What was Cruz NOT charged with:

— rape, groping, or molestation;

— actual sexual acts;

— making the photos public or disseminating them;

— making pornographic videos.

In fact, the only contact with this “victims” was anonymously via the Internet.



The court docket, viewable on line at

details Cruz’s exchanges via Facebook and text messages with teenage boys. It provides details about the number and types of photos he obtained. The photos included:

 — several photos of naked teenage boys with erect penises;

 — photos of boys in their underwear pointing to their crotches;

 — photos in which boys struck poses requested by Cruz such as showing their bare feet or flexing their muscles;

 — “thumbs up” selfies of non naked boys.

Apparently, there were 30 photos on Cruz’s computer of teenage boys posing nude. It appears that Cruz will be sentenced to more than ten years. This for possessing 30 photos on his computer of boys posing nude, not engaging in sex acts. (Cruz did occasionally discuss sexual acts with the boys over the Internet, but this did not go any further.)



Cruz was charged with, and convicted of, “producing child pornography.” I can see no common sense foundation or basis for such a charge. He did not even take the photos of the boys.

Setting aside for a moment the legal or criminal aspects of the case—I am repeating myself, I realize; but I can’t help asking the question again — what nefarious behavior is Cruz guilty of, what abhorrent things has he done?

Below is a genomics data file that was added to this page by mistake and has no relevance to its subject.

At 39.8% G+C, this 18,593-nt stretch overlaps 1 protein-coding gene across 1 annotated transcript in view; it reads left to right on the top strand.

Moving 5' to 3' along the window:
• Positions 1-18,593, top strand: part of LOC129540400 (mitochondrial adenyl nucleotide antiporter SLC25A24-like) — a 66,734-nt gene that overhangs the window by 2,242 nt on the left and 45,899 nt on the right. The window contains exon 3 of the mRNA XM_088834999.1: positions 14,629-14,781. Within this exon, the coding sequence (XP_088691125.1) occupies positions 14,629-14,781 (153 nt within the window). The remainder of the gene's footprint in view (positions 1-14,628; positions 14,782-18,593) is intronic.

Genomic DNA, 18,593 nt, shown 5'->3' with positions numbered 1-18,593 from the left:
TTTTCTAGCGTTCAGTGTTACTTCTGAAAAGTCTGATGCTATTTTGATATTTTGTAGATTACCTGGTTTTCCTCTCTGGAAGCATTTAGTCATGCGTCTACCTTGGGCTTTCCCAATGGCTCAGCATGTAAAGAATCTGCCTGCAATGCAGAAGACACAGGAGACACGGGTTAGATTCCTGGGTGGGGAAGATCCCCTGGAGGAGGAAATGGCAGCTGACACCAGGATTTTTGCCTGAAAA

–he trolled and, undeniably — to a limited extent — preyed upon teenage boys under age eighteen;

 — he did not force them to comply, but he talked them into sending him photos, which he offered to (and did) pay for;

— he did not produce kiddie porn, nor view (insofar as what is alleged in the criminal complaint) or disseminate such pornography, with the exception of the 30 photos of teenage boys found on his computer, not all of which were pornographic.

In practice (leaving aside legal questions for a moment), what damage or harm has his criminal activity caused?

— an offense to public morals and common decency, compounded by the fact that he was a high school teacher working daily with students (he was not, however, changed with criminal activity involving his students);